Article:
3 Nordic Hamstring Curl Exercises to Boost Your Performance

This exercise can strengthen weakened posterior muscles and potentially prevent debilitating hamstring injuries.


If you're looking to rehab an injured hamstring, or just want to perform better, Nordic Hamstring Curl exercises can be a good addition to your workout regimen. This exercise can strengthen weakened posterior muscles and potentially prevent debilitating hamstring injuries.

The exercise is simple.

Kneel on the ground—it's best if it's padded (some people prefer an Airex pad or additional support for the knees)—secure your feet and lower your torso to the ground as slowly as possible. Your hamstrings might feel like they want to pop out of the backs of your legs. When your hamstrings can no longer support your weight and you find yourself falling to the ground, catch yourself in a push-up position. Over time, you might actually be able to control the entire descent. That's the sing (not to say the "sting") of strong hamstrings.

Training your hamstrings in this manner—eccentrically—will help them absorb force when you decelerate from a sprint or land from a jump, two common causes of injury. Plus, having strong hamstrings will actually improve your speed, agility and strength on the field.

Due to the high amount of stress in the negative portion of the exercise, you should begin with low repetitions. I suggest that our athletes at Show Up Fitness begin with one set of 2-4 repetitions on day one.

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Let your body adapt to the new exercise for 24 hours. On day three, if you're not too sore, try 2-3 sets of 2-4 reps. Once you understand how your body is adapting to the exercise, work your way up to 5 sets of 6-10 reps, resting 1-2 minutes between sets.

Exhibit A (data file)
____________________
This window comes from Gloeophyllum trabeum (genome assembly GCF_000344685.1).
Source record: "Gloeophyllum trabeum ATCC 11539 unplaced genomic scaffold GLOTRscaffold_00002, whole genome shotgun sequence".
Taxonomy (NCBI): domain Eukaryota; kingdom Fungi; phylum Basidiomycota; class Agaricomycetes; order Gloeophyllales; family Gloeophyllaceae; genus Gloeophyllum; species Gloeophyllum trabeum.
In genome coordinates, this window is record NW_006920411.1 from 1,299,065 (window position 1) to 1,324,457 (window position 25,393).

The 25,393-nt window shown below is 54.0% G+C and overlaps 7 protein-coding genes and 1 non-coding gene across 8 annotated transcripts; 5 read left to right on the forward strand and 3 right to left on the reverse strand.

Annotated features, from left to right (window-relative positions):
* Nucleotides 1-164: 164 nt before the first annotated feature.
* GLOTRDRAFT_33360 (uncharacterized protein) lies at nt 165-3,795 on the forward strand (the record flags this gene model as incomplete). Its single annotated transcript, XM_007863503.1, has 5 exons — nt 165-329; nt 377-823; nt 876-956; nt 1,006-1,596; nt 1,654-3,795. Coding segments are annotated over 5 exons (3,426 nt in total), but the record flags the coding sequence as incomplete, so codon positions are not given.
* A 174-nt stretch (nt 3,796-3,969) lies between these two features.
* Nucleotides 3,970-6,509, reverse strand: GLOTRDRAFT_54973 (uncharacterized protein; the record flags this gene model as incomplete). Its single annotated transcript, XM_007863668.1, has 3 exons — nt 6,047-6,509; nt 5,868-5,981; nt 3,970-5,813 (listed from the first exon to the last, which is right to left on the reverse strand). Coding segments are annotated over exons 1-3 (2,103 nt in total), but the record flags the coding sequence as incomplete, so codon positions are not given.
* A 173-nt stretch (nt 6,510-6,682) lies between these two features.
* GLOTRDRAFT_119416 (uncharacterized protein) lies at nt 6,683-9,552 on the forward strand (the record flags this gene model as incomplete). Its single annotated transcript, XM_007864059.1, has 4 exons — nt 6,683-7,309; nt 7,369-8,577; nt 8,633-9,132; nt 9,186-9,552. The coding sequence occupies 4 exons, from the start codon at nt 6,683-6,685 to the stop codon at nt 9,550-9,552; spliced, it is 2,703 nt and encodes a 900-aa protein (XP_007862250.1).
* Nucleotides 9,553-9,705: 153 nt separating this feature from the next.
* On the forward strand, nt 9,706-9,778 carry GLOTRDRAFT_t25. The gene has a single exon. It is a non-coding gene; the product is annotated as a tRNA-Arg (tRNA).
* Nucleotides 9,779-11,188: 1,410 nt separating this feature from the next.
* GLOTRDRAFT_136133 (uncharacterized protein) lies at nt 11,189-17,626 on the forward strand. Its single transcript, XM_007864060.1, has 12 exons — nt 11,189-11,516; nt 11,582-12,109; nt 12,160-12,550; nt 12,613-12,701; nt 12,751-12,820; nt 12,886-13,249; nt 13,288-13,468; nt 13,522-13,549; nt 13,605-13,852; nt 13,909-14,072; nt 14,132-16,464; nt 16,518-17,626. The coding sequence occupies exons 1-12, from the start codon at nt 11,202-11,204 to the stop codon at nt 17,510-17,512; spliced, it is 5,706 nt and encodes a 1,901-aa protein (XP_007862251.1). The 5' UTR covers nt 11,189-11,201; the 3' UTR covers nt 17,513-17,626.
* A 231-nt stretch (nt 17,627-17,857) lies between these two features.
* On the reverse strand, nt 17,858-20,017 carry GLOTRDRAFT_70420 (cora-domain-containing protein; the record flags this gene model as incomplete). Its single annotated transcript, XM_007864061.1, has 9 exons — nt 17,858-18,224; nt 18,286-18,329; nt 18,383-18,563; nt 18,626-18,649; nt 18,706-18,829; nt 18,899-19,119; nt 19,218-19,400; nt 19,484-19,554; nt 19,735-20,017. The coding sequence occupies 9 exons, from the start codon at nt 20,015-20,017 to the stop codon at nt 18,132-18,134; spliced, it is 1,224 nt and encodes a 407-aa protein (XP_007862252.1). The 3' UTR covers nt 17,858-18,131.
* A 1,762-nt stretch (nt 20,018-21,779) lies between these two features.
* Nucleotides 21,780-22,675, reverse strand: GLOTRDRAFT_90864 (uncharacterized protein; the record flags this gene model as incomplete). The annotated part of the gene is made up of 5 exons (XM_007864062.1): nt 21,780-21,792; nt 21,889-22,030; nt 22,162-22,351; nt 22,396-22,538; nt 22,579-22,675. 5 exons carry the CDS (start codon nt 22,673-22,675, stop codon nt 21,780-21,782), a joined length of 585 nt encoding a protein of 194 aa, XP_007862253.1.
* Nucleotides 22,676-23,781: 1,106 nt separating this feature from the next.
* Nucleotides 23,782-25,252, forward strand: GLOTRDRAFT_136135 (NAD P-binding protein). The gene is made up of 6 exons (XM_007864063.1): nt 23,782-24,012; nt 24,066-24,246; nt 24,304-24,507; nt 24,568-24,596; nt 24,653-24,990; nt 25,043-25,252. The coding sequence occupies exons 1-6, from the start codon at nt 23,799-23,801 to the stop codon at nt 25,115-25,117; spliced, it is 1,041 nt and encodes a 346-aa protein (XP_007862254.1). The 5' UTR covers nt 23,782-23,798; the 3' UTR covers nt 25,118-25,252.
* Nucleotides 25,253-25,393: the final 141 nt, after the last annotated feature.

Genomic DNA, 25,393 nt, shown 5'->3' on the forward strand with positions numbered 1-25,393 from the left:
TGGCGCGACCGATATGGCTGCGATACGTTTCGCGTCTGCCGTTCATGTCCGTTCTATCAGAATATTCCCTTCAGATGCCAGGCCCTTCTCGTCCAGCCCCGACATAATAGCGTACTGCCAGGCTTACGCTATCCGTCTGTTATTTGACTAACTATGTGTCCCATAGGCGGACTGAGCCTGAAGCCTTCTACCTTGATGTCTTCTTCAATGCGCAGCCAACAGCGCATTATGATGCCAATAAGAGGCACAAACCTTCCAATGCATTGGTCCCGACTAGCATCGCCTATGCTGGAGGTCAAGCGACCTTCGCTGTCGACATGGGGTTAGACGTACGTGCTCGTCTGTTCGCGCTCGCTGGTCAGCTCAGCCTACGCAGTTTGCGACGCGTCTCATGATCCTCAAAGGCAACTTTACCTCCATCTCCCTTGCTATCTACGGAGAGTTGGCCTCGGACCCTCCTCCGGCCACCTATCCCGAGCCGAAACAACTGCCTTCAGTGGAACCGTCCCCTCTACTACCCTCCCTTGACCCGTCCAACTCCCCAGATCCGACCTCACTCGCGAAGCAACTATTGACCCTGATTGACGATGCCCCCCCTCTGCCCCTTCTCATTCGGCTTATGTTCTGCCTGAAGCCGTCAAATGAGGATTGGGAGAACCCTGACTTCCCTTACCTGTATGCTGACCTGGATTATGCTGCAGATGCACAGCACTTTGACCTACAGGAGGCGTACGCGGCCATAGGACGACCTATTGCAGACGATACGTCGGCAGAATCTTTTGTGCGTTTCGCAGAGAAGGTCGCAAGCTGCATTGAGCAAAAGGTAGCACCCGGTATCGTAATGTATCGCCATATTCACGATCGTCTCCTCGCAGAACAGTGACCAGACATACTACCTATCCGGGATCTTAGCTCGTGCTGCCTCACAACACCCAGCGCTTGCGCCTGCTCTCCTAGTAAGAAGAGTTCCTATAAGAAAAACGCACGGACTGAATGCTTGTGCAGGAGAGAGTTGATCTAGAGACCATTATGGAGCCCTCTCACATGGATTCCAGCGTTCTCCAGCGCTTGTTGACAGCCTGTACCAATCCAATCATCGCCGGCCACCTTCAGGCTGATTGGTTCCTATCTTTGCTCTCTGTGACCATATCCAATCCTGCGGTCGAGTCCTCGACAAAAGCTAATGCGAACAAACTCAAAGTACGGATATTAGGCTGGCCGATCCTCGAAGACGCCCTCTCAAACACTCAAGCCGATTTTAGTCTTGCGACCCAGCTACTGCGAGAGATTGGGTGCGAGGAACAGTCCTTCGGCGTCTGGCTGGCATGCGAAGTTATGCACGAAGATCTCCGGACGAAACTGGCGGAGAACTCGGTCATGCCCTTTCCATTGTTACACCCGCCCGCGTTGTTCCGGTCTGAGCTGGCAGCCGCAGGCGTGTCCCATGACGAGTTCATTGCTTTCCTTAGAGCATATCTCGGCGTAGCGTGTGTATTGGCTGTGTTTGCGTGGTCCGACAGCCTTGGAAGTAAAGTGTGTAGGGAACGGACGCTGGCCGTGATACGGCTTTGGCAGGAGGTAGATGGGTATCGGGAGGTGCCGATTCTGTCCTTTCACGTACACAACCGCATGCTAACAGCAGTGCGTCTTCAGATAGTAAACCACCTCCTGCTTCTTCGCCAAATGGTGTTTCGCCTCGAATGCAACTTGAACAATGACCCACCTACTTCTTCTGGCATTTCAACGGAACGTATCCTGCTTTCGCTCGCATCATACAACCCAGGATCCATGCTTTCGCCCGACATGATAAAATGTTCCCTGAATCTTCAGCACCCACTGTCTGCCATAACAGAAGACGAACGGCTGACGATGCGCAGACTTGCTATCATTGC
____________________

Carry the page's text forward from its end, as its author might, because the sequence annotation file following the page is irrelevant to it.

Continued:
Here are three variations of the Nordic Hamstring Curl. Check out the video player above for a demonstration of each.

Partner-Assisted Nordic Hamstring Curls

  • Have a trainer or partner hold your ankles while you brace your core. I suggest tapping your core to make sure it's maximally engaged before you start to lower your torso.
  • Take a deep breath, and as slowly as possible, lower yourself to the ground. Your body should be straight and tight during the descent.
  • Avoid flexing your spine.
  • Once you reach the ground, press yourself up to the starting position and repeat

Low Bar Nordic Hamstring Curls

  • Locate a low bar, railing or some sort of weight apparatus that can serve as an anchor to replace the hands of a partner.
  • Place your ankles under the railing and brace your core.
  • Slowly lower to the ground.
  • Press yourself to the starting position and repeat.

Barbell Nordic Hamstring Curls

  • If you cannot locate an apparatus to anchor your ankles and don't have a partner, you can use a barbell as a last resort.
  • Place weights (I suggest 35 pounds) on each side of the barbell to allow for optimal height to slide your ankles under the bar.
  • Put smaller weights (2.5 or 5 pounds) under the plates to restrict rolling and unwanted movement.
  • Place a towel under the bar for comfort. Brace your core and slowly lower your body all the way down.
  • Press yourself to the starting position and repeat.

For more information and YouTube videos, check us out at www.showupfitness.com.


Photo Credit: Getty Images // Thinkstock

Topics: HAMSTRING | FITNESS | EXERCISE | PRESS | BARBELL | WEIGHTS